Sometimes its nice to sit in the dugout for a while and watch guys do what they did in the eighth Lester said. But its fun to have those battles every once in a while, to see whos going to make the first mistake. I did early. Just try to hang around as best we could, keep them within striking distance. Guys did a good job of grinding at-bats out. Haren did a good job early on, too. Our offense did a great job grinding at-bats, waiting for that one opportunity to strike and we did and we took advantage of it and its always fun to see.

That kind of a battle is not always appreciated by everyone.

Im glad Lester likes it, because I sure as heck dont, said catcher Jarrod Saltalamacchia. But its fun. Its fun to sit back there and make every pitch count, which he does anyways. Just to see him come out on top is great.

Saltalamacchia has caught six of Lesters seven starts this season and has watched the left-hander get stronger with each.

His bullpen before he came in the game, he was a little rough and wasnt sure and didnt have a feel, Saltalamacchia said. And as soon as the lights turned on and they said play ball, he was right there. But . . . definitely, every start's looking better and better.

With Lester starting strong not needing to find it as Francona mentioned it can only bode well for the Sox.

I dont feel any different compared to years past at the beginning of the season, Lester said. Like Ive always said, its about executing pitches and Ive had -- except for this year -- yet to do that at the beginning of the season. I was able to do that, velocity came a little bit earlier than normal. So I think that helps. Feel for a changeup helps. Theres different things that help. But at the same time its about execution. I didn't do that in years past and fortunately have been able to do that this year.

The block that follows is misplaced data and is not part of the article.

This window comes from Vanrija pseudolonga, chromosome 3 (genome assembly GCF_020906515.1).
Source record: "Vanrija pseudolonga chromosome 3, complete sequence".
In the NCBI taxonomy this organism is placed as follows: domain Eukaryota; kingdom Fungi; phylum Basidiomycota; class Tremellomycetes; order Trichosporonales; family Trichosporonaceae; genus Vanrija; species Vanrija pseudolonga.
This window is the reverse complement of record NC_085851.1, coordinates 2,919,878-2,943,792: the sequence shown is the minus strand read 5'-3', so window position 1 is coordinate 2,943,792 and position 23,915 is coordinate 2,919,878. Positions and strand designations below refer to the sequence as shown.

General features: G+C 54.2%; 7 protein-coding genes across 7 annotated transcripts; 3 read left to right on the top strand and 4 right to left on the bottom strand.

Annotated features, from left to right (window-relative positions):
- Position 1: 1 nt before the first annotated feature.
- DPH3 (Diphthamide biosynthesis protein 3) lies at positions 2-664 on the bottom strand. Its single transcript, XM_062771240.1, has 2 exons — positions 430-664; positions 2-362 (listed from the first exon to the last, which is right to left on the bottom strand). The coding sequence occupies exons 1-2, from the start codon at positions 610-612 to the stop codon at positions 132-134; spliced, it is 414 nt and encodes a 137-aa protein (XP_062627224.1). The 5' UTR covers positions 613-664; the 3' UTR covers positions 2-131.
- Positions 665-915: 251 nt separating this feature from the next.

Maureen Mullen is on Twitter athttp:twitter.commaureenamullen

Drellich: Red Sox' talent drowning out lack of identity

Drellich: Red Sox' talent drowning out lack of identity

A look under the hood is not encouraging. A look at the performance is.

The sideshows for the Red Sox have been numerous. What the team’s success to this point has reinforced is how much talent and performance can outweigh everything else. Hitting and pitching can drown out a word that rhymes with pitching — as long as the wins keep coming.

MORE RED SOX

At 40-32, the Sox have the seventh-best win percentage (.556) in the majors. What they lack, by their own admission, is an intangible. Manager John Farrell told reporters Wednesday in Kansas City his club was still searching for its identity.

“A team needs to forge their own identity every year,” Farrell said. “That’s going to be dependent upon the changes on your roster, the personalities that exist, and certainly the style of game that you play. So, with [David Ortiz’s] departure, his retirement, yeah, that was going to happen naturally with him not being here. And I think, honestly, we’re still kind of forming it.”

To this observer, the vibe in the Red Sox clubhouse is not the merriest.